A public policy focused nonprofit is getting into the movie business. It wants Hollywood to produce more social and politically themed products selling the George Soros worldview. From the New York Times:

The Harmony Institute wants to change your mind — at the movies. In the last few weeks, a little-noticed nonprofit with big ideas about the persuasive power of movies and television shows quietly began an initiative aimed at getting filmmakers and others to use the insights and techniques of behavioral psychology in delivering social and political messages through their work.

John S. Johnson III, a descendant of Robert Wood Johnson – founder of Johnson & Johnson, doesn’t want more movies like An Inconvenient Truth, Bowling for Columbine, or Capitalism: A Love Story. He wants more movies like The Day After Tomorrow or The Day the Earth Stood Still remake:

Mr. Johnson made a study of what his group calls “the science of influence,” with the help of friends like Kenneth Broad, a director of Columbia’s Center for Research on Environmental Decisions, and Eric Johnson, a professor of business and marketing at Columbia, both of whom are now on the institute’s advisory committee. Michael Douglas, the actor, who according to a spokesman is related, through his mother, to Mr. Johnson’s family, became involved after a conversation in which Mr. Johnson argued that movies like “The China Syndrome,” about the dangers of nuclear power, pointed the way.

Johnson is right. Influence begins with art and entertainment, and ends in politics and public policy. Put aside The China Syndrome’s politics and you will find a well-crafted film that draws the audience into the story told on screen. That is why it worked so well in selling ‘No Nukes’ thinking, setting the stage for a 21st century America dependent on foreign petroleum and unwilling to tap its own energy resources.

The Harmony Insitute has joined forces with the Left-wing Pacific Foundation and Free Press to push its political agenda through entertainment. Johnson is also on the Pacific Foundation’s Board of the Directors, a fact conspicuously left out of the NYTimes story, linked above. Furthermore, according to Discover the Networks,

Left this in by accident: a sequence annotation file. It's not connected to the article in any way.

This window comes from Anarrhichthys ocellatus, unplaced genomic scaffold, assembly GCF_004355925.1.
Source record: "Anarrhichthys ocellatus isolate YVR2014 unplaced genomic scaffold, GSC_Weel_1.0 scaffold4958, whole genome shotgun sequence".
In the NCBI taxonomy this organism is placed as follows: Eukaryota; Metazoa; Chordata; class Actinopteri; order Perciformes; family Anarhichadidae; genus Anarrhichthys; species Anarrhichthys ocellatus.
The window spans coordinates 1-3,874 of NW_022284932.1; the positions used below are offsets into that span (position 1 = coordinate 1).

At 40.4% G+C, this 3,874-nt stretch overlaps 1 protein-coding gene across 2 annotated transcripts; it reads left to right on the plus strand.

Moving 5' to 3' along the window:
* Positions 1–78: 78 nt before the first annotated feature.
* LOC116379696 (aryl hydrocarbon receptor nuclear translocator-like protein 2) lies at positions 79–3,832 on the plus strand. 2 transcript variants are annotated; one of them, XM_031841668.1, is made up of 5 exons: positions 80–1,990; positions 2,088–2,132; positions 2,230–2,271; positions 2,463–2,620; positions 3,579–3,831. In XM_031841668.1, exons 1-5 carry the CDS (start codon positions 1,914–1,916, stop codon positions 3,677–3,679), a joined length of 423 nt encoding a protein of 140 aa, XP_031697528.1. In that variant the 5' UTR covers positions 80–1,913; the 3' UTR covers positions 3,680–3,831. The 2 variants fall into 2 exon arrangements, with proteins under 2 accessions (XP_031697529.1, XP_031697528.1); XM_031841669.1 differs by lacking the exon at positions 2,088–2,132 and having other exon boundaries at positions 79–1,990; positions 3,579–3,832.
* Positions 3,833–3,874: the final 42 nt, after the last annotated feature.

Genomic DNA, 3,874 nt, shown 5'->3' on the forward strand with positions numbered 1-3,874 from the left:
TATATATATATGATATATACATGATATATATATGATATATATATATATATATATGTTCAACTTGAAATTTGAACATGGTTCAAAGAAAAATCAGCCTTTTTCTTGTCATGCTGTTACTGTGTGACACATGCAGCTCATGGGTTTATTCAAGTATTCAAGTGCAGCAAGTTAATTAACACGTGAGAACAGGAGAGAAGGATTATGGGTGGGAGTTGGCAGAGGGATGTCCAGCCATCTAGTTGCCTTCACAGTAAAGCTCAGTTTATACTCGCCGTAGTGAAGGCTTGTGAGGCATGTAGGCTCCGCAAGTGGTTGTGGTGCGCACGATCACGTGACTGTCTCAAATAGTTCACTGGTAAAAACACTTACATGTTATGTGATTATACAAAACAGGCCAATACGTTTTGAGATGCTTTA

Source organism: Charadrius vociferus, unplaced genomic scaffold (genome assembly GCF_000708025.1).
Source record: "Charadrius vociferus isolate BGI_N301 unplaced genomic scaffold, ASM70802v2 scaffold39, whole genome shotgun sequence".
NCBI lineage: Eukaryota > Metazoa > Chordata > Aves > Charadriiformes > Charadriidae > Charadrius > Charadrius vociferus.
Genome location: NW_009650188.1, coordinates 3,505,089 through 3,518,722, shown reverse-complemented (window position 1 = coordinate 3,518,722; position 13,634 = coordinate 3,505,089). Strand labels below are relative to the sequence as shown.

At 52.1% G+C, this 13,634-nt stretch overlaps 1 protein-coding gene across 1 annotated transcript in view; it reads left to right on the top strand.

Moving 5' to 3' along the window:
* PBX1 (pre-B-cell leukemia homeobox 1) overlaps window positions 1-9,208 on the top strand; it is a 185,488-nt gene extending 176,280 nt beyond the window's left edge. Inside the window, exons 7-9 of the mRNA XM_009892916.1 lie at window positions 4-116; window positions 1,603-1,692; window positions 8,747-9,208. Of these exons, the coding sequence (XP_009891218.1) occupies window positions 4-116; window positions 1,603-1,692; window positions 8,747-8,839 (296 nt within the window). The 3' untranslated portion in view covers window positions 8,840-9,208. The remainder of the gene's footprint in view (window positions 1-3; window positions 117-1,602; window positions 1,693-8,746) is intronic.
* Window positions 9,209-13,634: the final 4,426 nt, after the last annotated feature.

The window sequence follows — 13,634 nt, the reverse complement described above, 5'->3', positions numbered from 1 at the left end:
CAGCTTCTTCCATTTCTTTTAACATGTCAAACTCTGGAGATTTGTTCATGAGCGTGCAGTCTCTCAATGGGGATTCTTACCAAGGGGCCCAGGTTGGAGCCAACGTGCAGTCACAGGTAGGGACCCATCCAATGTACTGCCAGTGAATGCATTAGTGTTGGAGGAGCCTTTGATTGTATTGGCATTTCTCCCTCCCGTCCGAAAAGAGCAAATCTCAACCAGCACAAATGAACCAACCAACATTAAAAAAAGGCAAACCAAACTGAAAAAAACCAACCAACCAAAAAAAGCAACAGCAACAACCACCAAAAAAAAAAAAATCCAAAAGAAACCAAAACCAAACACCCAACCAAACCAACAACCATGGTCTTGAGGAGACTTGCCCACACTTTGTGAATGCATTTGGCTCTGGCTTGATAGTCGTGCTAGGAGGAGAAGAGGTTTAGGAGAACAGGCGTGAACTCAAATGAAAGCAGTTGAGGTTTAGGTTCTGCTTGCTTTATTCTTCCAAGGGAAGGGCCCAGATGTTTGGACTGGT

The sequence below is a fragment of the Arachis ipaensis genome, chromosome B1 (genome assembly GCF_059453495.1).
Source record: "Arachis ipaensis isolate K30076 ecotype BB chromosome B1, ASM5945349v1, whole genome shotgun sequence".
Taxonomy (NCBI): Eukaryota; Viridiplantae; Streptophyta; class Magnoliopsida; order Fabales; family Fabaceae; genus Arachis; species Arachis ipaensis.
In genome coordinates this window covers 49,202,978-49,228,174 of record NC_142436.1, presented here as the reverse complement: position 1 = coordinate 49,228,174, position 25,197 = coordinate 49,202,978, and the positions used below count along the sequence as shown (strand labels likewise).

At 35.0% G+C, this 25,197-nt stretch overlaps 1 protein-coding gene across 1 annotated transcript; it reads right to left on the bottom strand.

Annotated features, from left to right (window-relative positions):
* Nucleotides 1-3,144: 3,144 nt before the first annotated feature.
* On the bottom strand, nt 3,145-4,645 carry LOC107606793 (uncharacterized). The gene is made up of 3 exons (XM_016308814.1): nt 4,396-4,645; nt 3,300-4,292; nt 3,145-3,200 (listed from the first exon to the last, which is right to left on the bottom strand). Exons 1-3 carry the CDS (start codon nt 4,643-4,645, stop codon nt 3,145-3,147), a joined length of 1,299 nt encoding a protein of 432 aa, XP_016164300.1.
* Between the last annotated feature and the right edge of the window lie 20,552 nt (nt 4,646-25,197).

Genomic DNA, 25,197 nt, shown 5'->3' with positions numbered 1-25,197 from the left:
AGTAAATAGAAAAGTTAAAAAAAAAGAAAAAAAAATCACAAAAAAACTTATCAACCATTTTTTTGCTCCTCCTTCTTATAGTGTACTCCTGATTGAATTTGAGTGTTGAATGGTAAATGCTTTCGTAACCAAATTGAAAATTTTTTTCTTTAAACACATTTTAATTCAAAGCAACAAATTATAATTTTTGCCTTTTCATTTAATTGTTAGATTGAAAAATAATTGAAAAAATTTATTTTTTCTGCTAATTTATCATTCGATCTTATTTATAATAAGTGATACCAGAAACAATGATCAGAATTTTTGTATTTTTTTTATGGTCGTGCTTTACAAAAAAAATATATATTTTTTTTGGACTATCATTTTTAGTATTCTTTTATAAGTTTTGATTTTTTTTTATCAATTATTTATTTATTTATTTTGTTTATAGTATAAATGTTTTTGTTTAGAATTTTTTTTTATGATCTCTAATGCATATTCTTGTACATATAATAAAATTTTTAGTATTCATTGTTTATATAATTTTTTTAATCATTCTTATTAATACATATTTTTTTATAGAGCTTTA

[Free Press] founders and conferences call for revolution, the overthrow of the capitalist system, and the socialization of America, [it] has been regularly granted audiences not only with members of Congress, but with those overseeing media policy at the Federal Communications Commission (FCC) and the Federal Trade Commission (FTC). For example, when Julius Genachowski, who worked as a prominent leader in Barack Obama’s 2008 presidential campaign, became chairman of the FCC (on June 29, 2009), he promptly appointed Free Press spokeswoman Jen Howard to be his press secretary. By late September, three months into his new job, Genachowski announced his plan to push for net neutrality.

So, what does Mr. Johnson and his so-called Harmony Foundation want to see in more movies?

… story lines about children who fall behind in school because they lack access to the Web, or about small-business owners who “risk financial ruin” when they cannot reach customers because a site is blocked or slowed down.


… people can be persuaded to support net neutrality if they see [those story lines].

Net neutrality is Johnson’s pet legislative project, which he pushes through the Pacific Foundation and Free Press. Who, besides the left-wing Free Press, Pacific Foundation, and Michael Douglas, mentioned above, supports Mr. Johnson and his bid to manipulate public opinion through the movies? Those named in the Times article include:

Ridley Scott, Ted Hope and Arianna Huffington.

But, it isn’t as if Left-wingers in Hollywood have an agenda or anything.

—Daniel Crandall